Crippled by a fear of making the wrong decision, The Maybe Person decides that no decision is a better option. Thus, they lead you on a dance down the garden path as they distract, procrastinate and do whatever possible to delay making a decision. And by the time they make it, it’s probably too late. Which is fun.
It’s important to get in the mindset of The Maybe Person, to understand why they are the way they are. They could be nervous, they could be new. They could be terrified that a wrong decision could be fatal for their career.
What’s key is remembering that they are the decision-maker and taking them on the journey with you. Talk them through the work you've done, why you’ve done it and why it’s the right thing to do. If you’re presenting a number of routes (which we’d try to avoid with this type of client), be sure to provide a clear rationale as to which is the best option.
Throughout all this, keep them fully aware of any deadlines and the danger of missing these. If their maybeness is down to fear of losing their job, being reminded that a looming deadline could provide the same ending might give them a little clarity.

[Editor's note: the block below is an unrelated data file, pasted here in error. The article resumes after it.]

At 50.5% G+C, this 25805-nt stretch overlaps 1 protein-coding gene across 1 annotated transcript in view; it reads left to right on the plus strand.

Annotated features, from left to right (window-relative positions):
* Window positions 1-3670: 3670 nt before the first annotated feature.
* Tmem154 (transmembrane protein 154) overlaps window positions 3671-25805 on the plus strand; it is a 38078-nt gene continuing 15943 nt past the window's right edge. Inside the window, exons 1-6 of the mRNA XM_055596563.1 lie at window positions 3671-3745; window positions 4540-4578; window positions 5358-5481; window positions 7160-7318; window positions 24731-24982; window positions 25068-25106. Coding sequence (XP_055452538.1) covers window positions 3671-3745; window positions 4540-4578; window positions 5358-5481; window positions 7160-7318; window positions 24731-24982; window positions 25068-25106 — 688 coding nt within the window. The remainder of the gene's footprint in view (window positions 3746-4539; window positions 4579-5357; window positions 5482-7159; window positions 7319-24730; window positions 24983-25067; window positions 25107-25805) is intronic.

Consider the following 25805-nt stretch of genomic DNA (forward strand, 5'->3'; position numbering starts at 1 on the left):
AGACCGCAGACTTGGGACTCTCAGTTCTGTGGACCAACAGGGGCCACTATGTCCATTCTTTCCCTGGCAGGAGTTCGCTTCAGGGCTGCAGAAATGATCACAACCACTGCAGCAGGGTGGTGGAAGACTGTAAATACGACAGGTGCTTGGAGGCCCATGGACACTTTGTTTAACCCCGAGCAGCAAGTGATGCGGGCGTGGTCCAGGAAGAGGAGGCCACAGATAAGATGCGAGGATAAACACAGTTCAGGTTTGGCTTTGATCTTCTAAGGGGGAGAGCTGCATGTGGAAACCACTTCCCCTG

· Spell it all out for them in simple terms and lay out their options
· Detail the decision you think is best
· Reinforce the timings around the decision
· Leave them on their own to make a decision
· Change your own mind midway through a discussion
· Ask them what their favourite film is
No is a beautiful word. So harsh and, yet, so therapeutic. That’s probably why Dr. No says it a lot. Us creative types realise you can't often say 'no' to a client. You’ve got to dress it up, garnish it, make it seem like you're saying 'yes', instead. The client, on the other hand, can say no as often as they like. And Dr. No does. A lot.
Dr. No isn't really bothered about the project or the end result, they just like destruction. They thrive on friction. Feast on the taste of despair. Their ultimate thrill is killing a brilliant idea dead in the water before it can generate an ounce of momentum.
We’ve all said ‘no’ in our time, so cut them a break. Let them get all this negativity out in the open. Who knows, it might actually contribute something useful. It might also be worth you laying out the potential pitfalls, preventing them from being negative by doing it for them. By looking at the project in this light, you might notice something you may have missed otherwise.
Once the negative energy has been cleared, it’s much easier to make progress. Without wanting to get all Plastic Population on you, the only way is up. That doesn’t mean it will be smooth sailing from here on in, but it should help make it a little less choppy.
· Let them be negative to start with
· Beat them to the punch and get all the negativity out the way early on